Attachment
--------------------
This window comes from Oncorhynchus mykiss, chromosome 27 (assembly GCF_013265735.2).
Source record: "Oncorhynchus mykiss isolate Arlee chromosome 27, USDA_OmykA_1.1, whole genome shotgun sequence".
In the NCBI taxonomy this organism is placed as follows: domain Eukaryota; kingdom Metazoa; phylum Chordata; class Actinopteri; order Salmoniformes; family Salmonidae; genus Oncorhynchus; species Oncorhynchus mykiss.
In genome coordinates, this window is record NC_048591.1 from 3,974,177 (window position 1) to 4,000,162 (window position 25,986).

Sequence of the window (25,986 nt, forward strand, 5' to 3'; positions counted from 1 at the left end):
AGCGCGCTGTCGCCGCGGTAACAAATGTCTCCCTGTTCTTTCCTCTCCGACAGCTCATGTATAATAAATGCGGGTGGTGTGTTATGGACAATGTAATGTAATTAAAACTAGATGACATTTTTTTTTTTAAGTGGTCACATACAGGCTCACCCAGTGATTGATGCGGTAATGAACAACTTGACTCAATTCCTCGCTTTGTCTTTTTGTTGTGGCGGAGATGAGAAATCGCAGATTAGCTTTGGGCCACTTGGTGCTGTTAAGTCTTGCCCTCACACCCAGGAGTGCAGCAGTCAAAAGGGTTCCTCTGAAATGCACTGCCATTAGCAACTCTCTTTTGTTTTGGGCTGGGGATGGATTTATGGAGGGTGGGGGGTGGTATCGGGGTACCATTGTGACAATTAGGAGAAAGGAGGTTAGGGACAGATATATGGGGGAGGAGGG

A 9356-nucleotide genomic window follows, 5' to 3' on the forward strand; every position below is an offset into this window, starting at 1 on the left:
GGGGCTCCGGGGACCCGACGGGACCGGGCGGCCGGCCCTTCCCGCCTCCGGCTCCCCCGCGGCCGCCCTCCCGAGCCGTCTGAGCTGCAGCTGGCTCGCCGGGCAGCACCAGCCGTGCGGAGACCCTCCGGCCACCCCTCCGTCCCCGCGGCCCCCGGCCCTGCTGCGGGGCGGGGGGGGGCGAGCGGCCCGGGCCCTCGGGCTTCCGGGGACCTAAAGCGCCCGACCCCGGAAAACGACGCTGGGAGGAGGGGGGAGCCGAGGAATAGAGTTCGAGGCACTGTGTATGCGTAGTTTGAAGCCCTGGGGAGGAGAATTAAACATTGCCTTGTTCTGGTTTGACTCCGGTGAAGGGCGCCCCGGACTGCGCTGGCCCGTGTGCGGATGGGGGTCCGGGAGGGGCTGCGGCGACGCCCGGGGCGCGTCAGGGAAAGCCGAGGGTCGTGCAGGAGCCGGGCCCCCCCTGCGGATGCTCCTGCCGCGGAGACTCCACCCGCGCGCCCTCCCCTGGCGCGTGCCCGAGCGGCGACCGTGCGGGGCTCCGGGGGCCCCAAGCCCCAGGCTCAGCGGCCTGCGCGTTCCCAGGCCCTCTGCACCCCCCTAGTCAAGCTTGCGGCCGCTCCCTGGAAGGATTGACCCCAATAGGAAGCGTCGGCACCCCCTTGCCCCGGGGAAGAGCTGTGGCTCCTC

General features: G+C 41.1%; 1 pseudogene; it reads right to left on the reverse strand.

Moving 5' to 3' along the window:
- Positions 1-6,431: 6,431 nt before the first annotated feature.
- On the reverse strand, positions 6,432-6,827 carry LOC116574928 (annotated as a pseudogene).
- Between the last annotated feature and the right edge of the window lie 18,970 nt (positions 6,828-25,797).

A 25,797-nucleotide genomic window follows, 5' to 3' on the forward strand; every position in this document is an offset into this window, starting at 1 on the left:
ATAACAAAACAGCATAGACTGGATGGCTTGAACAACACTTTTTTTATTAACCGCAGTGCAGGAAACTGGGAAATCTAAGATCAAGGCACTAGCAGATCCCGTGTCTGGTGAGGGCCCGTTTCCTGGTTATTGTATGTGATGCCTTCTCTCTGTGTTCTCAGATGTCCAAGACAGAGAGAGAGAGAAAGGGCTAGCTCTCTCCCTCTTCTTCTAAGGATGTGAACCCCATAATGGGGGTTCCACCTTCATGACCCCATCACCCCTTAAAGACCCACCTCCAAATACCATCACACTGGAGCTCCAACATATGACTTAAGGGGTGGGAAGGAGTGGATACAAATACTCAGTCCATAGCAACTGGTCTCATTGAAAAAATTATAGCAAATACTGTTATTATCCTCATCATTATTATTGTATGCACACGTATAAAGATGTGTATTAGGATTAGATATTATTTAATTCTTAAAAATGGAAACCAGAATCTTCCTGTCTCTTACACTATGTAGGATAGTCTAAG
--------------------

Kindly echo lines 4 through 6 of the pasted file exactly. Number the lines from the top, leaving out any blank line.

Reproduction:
In genome coordinates, this window is record NC_048591.1 from 3,974,177 (window position 1) to 4,000,162 (window position 25,986).

Sequence of the window (25,986 nt, forward strand, 5' to 3'; positions counted from 1 at the left end):
AGCGCGCTGTCGCCGCGGTAACAAATGTCTCCCTGTTCTTTCCTCTCCGACAGCTCATGTATAATAAATGCGGGTGGTGTGTTATGGACAATGTAATGTAATTAAAACTAGATGACATTTTTTTTTTTAAGTGGTCACATACAGGCTCACCCAGTGATTGATGCGGTAATGAACAACTTGACTCAATTCCTCGCTTTGTCTTTTTGTTGTGGCGGAGATGAGAAATCGCAGATTAGCTTTGGGCCACTTGGTGCTGTTAAGTCTTGCCCTCACACCCAGGAGTGCAGCAGTCAAAAGGGTTCCTCTGAAATGCACTGCCATTAGCAACTCTCTTTTGTTTTGGGCTGGGGATGGATTTATGGAGGGTGGGGGGTGGTATCGGGGTACCATTGTGACAATTAGGAGAAAGGAGGTTAGGGACAGATATATGGGGGAGGAGGG